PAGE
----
Providers would need to obtain consumer consent before using precise geo-location, financial information, health information, children’s information and Web browsing history for advertising and internal marketing.

For less sensitive information such as email addresses or service tiers, consumers would be able to opt out.

Democratic FCC Commissioner Mignon Clyburn said in a statement Friday that “Chairman Pai is determined to take action that leaves consumers without a cop on the beat protecting their personal information from misuse by their broadband service provider.”

 Republican commissioners including Pai, said in October the rules unfairly give websites the ability to harvest more data than service providers and dominate digital advertising.

Pai said in October the FCC “adopted one-sided rules that will cement edge providers’ dominance in the online advertising market.” Google and Facebook account for about two-thirds of all digital ad revenue.

Former FCC Chairman Tom Wheeler, who authored the privacy rules, said on Friday that they are necessary because consumers have few options when it comes to broadband providers. “The fact of the matter is it’s the consumer’s information,” he said. “It’s not the network’s information.”

Berin Szoka, president of TechFreedom, said Pai’s decision was a good move because “because the real question isn’t a policy question but a legal one: does the FCC even have authority to regulate broadband privacy?”

4 Ways Online Libraries Are Changing the Face of Student Research

Before the internet changed how college students accessed information, the main source for gathering data was their campus library. However, after digital resources became available online, students began to turn away from libraries in favor of online research, which has caused these institutions to change how they offer students information. Today, the roles of libraries are still in flux, but there are several ways that online collections are now changing the face of student research.

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1.     Digital Librarians

One advantage to using a traditional library was that students could ask the librarian questions about how to find the information they needed and how to use it to the best of their ability. While keywords and advance search options might have replaced some of the duties of the librarian, students still might have questions that a site search might not answer.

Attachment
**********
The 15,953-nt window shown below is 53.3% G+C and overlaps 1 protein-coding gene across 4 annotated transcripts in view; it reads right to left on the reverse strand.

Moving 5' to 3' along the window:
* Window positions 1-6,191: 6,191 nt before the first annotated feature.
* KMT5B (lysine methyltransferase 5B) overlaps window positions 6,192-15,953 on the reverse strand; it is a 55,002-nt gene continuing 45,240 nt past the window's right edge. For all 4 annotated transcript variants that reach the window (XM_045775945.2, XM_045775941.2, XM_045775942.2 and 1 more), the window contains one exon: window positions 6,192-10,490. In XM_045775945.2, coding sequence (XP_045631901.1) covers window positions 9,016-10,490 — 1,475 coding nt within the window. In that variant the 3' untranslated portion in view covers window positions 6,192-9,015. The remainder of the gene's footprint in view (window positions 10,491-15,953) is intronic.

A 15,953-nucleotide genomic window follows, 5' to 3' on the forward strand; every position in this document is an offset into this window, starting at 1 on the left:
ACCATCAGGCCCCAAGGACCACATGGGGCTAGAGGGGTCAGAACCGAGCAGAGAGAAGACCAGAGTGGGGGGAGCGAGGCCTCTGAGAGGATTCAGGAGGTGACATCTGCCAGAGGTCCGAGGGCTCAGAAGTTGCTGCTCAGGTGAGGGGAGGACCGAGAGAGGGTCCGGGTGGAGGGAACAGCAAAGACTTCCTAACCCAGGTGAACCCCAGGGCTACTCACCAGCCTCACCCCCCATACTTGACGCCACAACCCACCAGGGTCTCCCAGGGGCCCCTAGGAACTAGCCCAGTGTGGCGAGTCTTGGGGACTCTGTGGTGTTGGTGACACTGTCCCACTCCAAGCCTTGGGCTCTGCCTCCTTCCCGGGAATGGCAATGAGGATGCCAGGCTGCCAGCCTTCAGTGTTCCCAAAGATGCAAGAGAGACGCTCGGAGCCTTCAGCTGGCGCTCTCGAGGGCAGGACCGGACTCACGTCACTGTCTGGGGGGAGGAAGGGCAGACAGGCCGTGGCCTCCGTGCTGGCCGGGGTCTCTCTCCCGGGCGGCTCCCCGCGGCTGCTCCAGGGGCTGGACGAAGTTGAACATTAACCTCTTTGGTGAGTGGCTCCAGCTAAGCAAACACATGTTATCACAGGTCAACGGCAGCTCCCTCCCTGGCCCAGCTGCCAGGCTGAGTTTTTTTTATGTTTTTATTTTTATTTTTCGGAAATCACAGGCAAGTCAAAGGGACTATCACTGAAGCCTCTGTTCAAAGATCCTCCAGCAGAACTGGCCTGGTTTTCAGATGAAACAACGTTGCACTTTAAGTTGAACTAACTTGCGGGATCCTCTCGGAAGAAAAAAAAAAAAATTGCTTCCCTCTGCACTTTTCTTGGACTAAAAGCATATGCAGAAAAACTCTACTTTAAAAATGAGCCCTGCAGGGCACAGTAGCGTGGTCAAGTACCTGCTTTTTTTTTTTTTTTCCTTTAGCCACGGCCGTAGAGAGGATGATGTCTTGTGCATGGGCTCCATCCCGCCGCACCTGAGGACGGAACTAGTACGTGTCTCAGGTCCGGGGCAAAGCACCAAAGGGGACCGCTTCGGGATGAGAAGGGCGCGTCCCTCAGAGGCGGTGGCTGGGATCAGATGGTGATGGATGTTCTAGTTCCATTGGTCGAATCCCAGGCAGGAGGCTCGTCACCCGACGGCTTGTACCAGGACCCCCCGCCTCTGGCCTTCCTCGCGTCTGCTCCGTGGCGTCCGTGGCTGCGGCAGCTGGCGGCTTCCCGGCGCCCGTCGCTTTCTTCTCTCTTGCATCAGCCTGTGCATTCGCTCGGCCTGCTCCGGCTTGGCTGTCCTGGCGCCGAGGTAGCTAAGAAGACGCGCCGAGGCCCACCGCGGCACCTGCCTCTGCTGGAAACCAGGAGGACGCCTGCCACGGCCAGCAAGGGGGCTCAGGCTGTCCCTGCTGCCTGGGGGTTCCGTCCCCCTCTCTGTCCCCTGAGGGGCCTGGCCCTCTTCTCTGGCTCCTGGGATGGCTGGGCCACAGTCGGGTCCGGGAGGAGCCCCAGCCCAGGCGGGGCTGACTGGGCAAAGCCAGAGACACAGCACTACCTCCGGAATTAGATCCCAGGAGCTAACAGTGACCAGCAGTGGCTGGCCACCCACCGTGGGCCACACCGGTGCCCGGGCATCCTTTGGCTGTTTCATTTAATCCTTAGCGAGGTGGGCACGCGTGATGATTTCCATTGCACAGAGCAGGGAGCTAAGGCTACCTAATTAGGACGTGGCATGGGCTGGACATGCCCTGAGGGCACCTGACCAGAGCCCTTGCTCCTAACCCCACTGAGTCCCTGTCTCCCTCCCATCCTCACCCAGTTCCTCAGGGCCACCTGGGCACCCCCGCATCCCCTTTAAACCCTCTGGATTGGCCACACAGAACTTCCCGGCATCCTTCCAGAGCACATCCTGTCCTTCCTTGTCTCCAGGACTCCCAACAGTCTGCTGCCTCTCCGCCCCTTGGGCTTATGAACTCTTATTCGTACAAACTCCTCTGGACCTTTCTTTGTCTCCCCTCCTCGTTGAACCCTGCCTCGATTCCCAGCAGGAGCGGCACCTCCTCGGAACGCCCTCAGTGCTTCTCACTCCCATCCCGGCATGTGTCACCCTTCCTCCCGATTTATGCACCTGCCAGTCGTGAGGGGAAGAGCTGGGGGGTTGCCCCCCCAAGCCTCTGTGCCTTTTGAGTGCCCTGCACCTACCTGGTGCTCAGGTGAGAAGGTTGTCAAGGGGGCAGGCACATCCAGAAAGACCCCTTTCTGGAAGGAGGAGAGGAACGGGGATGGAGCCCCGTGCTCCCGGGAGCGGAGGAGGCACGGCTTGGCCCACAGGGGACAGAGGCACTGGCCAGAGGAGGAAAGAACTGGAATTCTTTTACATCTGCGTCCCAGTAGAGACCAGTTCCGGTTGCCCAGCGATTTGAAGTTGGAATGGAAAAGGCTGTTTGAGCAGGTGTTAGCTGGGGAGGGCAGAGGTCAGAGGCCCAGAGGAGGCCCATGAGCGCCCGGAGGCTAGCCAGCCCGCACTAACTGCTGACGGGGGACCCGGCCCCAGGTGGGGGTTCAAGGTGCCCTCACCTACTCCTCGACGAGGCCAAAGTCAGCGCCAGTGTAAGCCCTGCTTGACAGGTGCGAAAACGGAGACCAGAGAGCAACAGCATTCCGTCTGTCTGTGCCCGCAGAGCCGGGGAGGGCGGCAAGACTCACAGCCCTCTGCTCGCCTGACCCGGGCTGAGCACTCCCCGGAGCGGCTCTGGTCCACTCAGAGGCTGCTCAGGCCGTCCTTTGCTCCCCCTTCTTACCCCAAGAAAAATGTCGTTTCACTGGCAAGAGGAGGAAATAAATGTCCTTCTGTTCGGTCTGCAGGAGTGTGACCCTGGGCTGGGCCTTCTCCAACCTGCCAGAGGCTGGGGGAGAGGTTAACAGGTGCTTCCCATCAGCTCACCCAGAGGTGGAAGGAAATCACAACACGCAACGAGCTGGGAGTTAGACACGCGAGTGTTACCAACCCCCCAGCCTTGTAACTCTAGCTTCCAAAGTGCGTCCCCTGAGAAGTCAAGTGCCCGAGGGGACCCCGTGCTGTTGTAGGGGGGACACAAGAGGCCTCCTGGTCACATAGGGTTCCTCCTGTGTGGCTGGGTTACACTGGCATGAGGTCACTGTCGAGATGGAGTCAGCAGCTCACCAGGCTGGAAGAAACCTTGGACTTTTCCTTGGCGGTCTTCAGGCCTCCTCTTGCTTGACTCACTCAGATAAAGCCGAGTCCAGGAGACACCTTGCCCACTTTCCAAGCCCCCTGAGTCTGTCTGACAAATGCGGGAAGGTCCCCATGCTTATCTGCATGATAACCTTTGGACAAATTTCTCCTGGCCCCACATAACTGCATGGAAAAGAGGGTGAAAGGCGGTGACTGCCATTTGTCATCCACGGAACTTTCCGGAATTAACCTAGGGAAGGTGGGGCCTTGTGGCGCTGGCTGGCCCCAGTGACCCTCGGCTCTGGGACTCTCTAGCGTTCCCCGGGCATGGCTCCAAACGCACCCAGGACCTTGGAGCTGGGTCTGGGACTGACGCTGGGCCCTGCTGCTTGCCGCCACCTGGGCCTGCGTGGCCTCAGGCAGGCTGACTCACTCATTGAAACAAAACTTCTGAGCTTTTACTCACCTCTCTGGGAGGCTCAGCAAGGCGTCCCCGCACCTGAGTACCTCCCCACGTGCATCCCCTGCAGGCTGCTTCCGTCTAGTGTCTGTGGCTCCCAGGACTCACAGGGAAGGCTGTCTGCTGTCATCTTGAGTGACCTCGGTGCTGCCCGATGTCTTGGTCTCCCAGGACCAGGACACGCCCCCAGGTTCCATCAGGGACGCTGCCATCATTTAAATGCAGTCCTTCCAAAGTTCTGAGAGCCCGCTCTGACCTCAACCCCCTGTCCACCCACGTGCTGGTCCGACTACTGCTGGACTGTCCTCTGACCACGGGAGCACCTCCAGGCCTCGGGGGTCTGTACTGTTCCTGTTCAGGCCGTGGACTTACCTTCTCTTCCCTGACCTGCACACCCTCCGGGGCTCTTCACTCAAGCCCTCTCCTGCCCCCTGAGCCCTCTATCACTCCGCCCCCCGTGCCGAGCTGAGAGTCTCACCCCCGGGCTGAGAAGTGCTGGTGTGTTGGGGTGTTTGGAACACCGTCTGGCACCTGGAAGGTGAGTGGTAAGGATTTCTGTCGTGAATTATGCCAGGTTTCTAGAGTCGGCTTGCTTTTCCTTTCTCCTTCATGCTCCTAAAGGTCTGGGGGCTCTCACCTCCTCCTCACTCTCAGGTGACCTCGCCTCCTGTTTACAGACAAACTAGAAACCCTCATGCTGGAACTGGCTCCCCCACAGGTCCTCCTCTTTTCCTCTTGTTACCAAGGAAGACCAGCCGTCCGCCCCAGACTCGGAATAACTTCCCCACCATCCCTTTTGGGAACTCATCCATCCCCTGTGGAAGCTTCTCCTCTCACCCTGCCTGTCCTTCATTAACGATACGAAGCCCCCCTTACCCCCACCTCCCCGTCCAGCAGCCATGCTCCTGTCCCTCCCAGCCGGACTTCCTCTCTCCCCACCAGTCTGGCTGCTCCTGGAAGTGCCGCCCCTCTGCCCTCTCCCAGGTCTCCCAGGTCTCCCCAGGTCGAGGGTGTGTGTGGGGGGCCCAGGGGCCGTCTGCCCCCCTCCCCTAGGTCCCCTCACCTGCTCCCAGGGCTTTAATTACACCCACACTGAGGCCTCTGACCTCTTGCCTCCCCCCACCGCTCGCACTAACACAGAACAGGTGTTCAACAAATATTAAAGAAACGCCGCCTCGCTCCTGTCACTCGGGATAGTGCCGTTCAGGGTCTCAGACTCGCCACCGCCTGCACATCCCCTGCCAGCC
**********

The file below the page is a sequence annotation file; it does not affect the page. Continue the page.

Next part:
To address this issue, some online libraries have added digital librarians that are available at certain times of the day. They can answer research questions, help students find older resources, and offer basic support for students who have little experience with researching.

2.     Multiple Borrowing Options

Traditional college campus libraries often carried books for required reading before the birth of the internet, but a major frustration that many students faced was not being able to get to them before they were checked out by others. Most libraries carried only so many copies of a book, and some students had to rely on other sources for their research.

Today’s online libraries, however, have solved this problem by offering PDF downloads, eBook lending, and digital borrowing systems that allow material to be either borrowed or purchased an indefinite number of times. This means that a class of thirty can all access the same book without having to wait for it to be returned by the previous user.

3.     Access to Archived Works

Some library archives are unusual or obscure and require archiving in a physical locale, as outlined in this infographic. However, many other archives are now available in online libraries and accessible to students whenever they need it. These archives, some of which contain classic works and historical data, can be a vital resource while researching because many digital libraries are now including photo archives as well as printed text. The addition of photos and video to these libraries can also be an advantage to students because they can be duplicated many times without a loss of quality.